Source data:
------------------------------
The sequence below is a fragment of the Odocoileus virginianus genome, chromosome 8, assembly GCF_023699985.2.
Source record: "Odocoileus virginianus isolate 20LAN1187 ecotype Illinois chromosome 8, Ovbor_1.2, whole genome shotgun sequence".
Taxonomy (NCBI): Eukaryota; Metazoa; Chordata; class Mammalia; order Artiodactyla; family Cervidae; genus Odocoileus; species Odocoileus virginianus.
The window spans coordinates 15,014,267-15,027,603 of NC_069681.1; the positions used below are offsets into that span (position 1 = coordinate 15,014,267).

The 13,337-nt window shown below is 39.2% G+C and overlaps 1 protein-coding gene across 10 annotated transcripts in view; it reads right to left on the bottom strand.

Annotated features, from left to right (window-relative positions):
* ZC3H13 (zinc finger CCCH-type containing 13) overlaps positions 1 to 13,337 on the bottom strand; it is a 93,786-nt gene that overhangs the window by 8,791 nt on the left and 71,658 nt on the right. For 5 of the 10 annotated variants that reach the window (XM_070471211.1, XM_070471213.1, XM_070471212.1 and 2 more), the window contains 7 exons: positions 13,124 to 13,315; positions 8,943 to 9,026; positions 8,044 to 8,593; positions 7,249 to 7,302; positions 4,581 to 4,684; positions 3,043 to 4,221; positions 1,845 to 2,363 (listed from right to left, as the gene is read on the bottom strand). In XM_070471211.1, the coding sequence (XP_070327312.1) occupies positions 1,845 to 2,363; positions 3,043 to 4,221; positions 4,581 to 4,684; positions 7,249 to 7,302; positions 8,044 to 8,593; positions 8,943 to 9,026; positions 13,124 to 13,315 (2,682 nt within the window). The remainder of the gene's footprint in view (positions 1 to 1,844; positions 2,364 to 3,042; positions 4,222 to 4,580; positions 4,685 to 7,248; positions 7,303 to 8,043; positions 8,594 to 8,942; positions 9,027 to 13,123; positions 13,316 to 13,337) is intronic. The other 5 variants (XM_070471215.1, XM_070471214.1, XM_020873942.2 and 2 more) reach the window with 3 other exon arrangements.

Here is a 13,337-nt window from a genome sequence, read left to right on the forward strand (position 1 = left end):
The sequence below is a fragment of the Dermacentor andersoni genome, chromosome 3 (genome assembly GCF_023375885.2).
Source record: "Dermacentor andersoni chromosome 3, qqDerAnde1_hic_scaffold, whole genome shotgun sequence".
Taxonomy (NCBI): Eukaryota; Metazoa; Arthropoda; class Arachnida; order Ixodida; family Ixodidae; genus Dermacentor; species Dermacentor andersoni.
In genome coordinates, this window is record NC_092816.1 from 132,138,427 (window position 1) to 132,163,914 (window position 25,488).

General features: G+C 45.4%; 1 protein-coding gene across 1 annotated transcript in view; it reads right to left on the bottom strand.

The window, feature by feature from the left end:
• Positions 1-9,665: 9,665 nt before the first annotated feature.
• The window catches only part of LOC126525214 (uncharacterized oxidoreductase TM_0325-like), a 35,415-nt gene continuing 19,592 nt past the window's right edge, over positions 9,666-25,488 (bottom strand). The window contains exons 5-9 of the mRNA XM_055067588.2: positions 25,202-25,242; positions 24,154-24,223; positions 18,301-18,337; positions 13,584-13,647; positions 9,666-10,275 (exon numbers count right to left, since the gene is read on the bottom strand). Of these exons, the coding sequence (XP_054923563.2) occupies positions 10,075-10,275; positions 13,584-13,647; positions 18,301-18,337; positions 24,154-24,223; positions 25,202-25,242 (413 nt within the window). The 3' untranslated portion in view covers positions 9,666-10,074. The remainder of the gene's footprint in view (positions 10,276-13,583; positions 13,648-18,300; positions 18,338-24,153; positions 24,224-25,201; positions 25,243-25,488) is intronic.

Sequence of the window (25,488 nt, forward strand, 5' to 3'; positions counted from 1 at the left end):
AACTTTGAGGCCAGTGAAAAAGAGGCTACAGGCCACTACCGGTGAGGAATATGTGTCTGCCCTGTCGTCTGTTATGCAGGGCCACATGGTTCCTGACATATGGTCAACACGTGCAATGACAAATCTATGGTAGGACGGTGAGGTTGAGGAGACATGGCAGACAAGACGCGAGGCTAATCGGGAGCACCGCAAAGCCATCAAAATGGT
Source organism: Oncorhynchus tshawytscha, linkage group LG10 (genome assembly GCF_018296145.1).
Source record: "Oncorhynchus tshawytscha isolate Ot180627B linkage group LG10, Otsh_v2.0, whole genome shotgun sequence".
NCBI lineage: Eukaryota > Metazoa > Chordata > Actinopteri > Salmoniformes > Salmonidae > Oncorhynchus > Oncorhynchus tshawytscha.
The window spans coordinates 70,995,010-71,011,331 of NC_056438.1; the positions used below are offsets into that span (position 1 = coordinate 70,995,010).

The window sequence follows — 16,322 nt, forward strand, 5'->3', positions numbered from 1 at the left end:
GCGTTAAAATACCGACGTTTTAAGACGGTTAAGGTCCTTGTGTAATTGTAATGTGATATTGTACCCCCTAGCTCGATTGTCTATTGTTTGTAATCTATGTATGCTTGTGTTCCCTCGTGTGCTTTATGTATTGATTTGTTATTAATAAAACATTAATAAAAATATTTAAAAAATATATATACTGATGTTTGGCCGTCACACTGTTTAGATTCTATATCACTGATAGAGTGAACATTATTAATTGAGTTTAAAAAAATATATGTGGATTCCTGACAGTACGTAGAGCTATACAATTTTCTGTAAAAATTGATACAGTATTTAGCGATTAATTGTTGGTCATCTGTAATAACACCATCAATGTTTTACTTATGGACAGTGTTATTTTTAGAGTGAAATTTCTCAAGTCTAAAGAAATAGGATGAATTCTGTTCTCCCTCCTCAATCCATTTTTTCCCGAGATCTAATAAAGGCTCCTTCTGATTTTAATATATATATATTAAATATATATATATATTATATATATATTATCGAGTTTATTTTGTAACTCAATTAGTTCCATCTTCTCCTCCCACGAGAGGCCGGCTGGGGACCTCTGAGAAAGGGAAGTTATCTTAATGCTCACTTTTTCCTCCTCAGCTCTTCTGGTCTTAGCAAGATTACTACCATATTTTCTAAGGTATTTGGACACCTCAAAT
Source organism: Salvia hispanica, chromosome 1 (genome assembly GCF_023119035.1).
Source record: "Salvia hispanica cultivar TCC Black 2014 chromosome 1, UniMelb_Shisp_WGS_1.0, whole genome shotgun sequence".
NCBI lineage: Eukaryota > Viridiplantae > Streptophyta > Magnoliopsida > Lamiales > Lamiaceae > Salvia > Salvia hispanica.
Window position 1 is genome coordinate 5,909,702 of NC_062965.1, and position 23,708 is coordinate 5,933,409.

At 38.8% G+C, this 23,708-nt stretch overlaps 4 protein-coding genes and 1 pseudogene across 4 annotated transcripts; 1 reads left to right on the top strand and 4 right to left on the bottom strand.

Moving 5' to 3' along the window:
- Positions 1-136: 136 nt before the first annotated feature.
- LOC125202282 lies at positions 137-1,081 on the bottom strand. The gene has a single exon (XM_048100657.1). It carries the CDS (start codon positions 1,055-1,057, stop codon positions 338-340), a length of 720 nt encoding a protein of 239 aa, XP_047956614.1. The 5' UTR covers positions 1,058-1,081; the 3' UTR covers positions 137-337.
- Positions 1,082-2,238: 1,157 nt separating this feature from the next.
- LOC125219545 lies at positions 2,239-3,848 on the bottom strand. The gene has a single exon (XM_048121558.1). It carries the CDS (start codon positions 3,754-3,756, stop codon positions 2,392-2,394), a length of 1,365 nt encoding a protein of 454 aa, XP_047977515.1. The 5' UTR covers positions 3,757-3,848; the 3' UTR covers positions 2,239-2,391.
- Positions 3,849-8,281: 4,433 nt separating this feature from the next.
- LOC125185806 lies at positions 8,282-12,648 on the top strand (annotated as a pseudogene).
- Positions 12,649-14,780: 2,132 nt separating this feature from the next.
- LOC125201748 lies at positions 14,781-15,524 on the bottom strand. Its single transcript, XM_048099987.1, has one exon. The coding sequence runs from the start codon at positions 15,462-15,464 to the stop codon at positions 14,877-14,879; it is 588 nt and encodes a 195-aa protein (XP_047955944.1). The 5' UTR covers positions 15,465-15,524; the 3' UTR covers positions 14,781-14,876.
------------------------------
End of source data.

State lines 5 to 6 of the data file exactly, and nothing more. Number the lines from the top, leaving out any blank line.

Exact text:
The 13,337-nt window shown below is 39.2% G+C and overlaps 1 protein-coding gene across 10 annotated transcripts in view; it reads right to left on the bottom strand.

Annotated features, from left to right (window-relative positions):